Here are a few quick, initial thoughts on Vancouver’s transit referendum, where new transit funding paid for by a regional sales tax was rejected roughly 60% to 40%. You might want to read on even if you’re not from Vancouver: after all, it isn’t the only property-value-driven urban “utopia” where public services, public spaces and people themselves are being pushed out by elites.
(1) The result is unhappy, but not unexpected. The process was designed to fail and it has succeeded at that task with flying colours: the provincial government took an area of long-standing funding responsibility, turned its expansion into a vote on new taxation, and then abdicated all responsibility for an effective campaign. (This rather than getting money for transit out of general revenues and sparking debate over how to fund services and which ones.) If and when Christie Clark gets her pink slip, someone should stick a gold star on it for this one.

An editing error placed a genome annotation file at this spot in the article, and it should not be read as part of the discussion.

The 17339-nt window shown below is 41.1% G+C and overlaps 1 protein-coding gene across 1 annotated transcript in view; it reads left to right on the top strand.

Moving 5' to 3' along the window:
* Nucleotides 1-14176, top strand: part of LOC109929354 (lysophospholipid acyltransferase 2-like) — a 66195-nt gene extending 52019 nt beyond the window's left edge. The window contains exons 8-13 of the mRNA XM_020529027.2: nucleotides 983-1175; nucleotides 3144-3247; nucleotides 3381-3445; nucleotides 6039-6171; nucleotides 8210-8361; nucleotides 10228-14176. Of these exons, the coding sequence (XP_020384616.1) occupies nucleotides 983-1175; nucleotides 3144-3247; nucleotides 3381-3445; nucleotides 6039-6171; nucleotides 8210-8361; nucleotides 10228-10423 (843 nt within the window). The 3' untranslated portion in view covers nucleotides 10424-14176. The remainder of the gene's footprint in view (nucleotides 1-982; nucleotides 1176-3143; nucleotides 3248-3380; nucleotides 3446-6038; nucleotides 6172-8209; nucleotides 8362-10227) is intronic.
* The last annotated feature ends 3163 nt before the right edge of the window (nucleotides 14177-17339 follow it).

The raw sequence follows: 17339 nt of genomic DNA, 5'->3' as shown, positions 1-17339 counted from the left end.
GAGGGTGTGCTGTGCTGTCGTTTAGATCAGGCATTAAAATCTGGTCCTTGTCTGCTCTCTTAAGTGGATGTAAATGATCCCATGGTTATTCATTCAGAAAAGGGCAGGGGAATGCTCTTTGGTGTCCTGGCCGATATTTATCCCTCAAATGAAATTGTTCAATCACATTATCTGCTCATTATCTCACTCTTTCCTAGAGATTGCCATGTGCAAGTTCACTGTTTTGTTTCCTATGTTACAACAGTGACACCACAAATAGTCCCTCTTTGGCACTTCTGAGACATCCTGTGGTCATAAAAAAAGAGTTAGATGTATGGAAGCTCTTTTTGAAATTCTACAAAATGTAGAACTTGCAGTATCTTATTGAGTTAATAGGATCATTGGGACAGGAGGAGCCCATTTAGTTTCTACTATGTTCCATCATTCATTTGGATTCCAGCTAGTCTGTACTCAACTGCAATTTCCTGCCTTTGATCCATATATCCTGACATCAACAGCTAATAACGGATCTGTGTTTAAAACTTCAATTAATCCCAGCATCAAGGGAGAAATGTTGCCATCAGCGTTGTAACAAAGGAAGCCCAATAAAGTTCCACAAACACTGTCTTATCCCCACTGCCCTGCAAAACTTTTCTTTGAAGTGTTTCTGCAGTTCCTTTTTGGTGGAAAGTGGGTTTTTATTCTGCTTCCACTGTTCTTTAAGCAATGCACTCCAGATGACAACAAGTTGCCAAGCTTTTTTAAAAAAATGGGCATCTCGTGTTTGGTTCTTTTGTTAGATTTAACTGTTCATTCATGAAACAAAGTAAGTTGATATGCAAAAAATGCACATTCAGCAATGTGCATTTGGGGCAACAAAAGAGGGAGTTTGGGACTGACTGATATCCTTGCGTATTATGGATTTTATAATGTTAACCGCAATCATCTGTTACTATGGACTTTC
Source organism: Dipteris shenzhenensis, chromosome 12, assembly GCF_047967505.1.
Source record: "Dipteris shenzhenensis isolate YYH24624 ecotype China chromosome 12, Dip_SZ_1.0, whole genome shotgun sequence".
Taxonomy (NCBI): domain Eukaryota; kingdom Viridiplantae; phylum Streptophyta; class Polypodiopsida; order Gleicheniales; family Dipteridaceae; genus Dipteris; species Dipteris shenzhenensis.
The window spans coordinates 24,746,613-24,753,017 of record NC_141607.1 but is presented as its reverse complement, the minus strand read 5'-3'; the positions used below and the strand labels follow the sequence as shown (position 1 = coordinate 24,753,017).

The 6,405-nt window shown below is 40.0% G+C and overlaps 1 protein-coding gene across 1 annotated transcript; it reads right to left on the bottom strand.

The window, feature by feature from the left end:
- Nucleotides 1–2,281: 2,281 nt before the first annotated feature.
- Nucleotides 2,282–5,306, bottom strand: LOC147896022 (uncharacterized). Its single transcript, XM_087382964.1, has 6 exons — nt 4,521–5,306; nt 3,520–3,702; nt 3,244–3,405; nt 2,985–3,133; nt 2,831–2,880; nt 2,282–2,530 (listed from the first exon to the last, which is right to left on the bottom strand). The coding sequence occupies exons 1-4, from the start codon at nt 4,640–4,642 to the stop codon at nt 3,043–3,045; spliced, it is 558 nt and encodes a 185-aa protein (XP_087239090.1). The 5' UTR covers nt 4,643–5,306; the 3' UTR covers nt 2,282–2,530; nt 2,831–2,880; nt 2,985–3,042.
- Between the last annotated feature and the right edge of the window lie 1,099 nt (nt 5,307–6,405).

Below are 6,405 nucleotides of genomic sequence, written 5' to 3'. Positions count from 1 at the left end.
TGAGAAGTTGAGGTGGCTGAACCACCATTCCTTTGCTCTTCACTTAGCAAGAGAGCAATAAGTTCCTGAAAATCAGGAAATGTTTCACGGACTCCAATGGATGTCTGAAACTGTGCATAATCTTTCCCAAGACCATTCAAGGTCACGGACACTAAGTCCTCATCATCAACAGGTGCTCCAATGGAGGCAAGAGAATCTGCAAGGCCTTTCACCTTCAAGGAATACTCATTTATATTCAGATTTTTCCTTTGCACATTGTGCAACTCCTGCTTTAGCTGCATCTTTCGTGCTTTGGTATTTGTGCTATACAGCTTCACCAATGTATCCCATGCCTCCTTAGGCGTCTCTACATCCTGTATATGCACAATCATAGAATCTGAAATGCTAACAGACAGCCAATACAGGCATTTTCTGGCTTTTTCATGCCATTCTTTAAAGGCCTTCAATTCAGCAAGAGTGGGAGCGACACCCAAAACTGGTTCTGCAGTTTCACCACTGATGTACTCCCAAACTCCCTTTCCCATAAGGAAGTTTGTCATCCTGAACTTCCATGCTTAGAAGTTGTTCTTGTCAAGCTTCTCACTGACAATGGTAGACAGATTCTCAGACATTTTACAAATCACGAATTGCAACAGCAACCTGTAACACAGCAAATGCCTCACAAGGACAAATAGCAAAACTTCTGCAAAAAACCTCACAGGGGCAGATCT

(2) On one hand, the result confirms the ideological victory of the right on the level of a very concrete, local example. New taxes and expanded public services are easy to pick apart in an age where cutting both is a hard-won default position in political debate. On the other hand, it will be easy to interpret these results in a way that further strains any remaining bonds of social solidarity. There is self-satisfaction from the ideologues of the Canadian Taxpayers Federation; however, alongside it it’s already easy to see complaints about “stupid suburban voters” from those in favour of more transit on social media.